01 The Basics – Camera settings explained
Making a photo is like mixing a cocktail. Just a few ingredients, in the right quantities. And adjust them to your likings.
In photography there are only three of them, so it is not that difficult. Actually, there are just two and the third one is for emergencies only!
An image, an exposure, is a combination of two fundamental camera settings: aperture and shutter speed. Many combinations will give the right exposure, but each one will have differences in depth of field, motion blur, and so on. When you control them you can give the photo the desired effect.
ISO comes into play when combinations don’t work out, when you need more light.
The time the camera needs to take the photo.
Set the correct speed to freeze the action (faster) or to add motion (slower)
The size of the opening of the lens.
Set the area that needs to be sharp. With aperture you can blur out parts of the photo, such as background. The easiest approach would be:
Small aperture number – small depth of field
Bigger aperture number – bigger depth of field
These three settings make the image and there are many combinations possible. You control them with the wheel(s) on top of your camera or you need to go into the menu. The cheaper compact cameras may not have this option. Then you are at the mercy of the camera and the only changes you may be able to make can be done with the scene modes. Sports, night, portraits, beach, landscapes et cetera. They help a bit, but they are not idiot-proof. Even the “auto” button isn’t!
On top of your camera there may be a wheel similar to this. The red ones are the presets, which are programmed to take photos for certain different situations. The sports setting will give you a faster shutter speed, the portrait setting will give you a shallow depth of field. Sounds great? Not really. The camera is in charge here and you may not get the image you had in mind.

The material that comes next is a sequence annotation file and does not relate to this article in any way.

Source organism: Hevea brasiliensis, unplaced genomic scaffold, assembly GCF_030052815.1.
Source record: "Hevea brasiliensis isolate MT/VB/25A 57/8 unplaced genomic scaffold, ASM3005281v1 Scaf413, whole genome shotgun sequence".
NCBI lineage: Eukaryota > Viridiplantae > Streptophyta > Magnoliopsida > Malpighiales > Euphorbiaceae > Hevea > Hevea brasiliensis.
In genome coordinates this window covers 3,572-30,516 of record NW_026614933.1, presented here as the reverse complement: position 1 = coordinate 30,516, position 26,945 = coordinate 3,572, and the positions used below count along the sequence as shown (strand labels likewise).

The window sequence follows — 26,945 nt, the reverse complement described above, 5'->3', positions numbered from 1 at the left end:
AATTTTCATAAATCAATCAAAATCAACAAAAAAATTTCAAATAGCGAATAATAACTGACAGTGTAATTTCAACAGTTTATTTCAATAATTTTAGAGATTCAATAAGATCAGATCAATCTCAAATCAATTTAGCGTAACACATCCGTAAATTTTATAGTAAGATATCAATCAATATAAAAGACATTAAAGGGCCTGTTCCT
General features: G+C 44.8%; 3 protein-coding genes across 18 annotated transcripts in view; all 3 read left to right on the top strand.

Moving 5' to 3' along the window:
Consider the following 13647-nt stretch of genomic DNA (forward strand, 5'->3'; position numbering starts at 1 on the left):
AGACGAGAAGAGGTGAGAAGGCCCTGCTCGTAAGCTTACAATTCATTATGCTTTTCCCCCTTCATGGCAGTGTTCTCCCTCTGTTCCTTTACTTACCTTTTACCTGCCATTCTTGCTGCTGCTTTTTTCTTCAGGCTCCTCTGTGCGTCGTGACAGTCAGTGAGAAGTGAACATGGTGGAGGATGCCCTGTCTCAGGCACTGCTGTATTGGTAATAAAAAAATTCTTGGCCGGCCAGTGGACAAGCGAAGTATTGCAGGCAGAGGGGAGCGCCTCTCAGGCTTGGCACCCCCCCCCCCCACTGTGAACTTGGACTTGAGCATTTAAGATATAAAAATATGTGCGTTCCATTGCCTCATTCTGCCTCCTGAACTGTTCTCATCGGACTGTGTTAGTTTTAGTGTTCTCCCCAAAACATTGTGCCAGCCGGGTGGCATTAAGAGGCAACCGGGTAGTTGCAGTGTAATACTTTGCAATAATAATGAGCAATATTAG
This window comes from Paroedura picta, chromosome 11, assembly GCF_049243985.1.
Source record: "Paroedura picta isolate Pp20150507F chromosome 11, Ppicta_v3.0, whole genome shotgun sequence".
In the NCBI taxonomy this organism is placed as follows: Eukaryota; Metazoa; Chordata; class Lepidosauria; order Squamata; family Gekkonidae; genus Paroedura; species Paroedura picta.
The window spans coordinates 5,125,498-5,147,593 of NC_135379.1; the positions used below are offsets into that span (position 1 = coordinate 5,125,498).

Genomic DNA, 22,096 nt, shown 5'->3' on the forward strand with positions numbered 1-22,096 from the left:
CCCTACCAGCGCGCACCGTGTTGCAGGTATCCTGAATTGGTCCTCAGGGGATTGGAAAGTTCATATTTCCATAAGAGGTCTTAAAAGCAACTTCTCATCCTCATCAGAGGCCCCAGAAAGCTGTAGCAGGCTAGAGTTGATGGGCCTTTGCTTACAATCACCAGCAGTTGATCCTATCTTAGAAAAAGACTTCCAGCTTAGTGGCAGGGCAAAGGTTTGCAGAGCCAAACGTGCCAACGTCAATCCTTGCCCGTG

When using the auto setting, you give the camera full control. You cannot make changes. It’s best to avoid all of them, if you want to learn more and if you really want to do what you had in mind. You are the only one who knows what you want, the camera doesn’t.
For more control, stick to the SPAM settings. For emails you hate spam, for photography you will love spam.
Why should you avoid the auto settings?
The camera does not know what you want; it does not know what your subject is. If at a sports game you use the sports setting, the camera is programmed to give you a faster shutter speed. But will it be fast enough? Apart from the possibility that the focus is on the wrong person, the camera also does not know how fast the action. And so it may choose a speed which is too slow. Only YOU know which subject you have in mind, only YOU know how fast the action is and only YOU can make a correct decision. Focus and choose the correct shutter speed.
You will have a variety of problems when choosing auto settings. None of them is fool-proof. So stick to the letters. Now I re-arranged the letters into SPAM, but let’s have a look at them in a different order:
P (Program) is almost automatic, but you can still change your ISO settings and certain other settings become available. It operates within the boundaries of your aperture range. So really fast or slow shutter speeds may not be possible.
A Aperture priority (you set the aperture, the camera chooses the shutter speed)
S Shutter speed priority (you set the shutter speed, the camera chooses the aperture)
M Manual (you set both the aperture and shutter speed)
Choose the letter(s) you are more comfortable with, but realise the pros and cons of each one.
Use any preference in combination with a fixed or automatic ISO.
Sometimes A is called AV (Aperture Value) and S is called TV (Time Value).
To have more control over your images it would be better to use the A and S settings. If the depth of field is more important, you choose A, if shutter speed is more important, choose S. To control both, choose M.
The third setting (ISO) you can set yourself or you set it to automatic.
For more detailed info on each of the settings check out the chapters on shutter speed, aperture and ISO.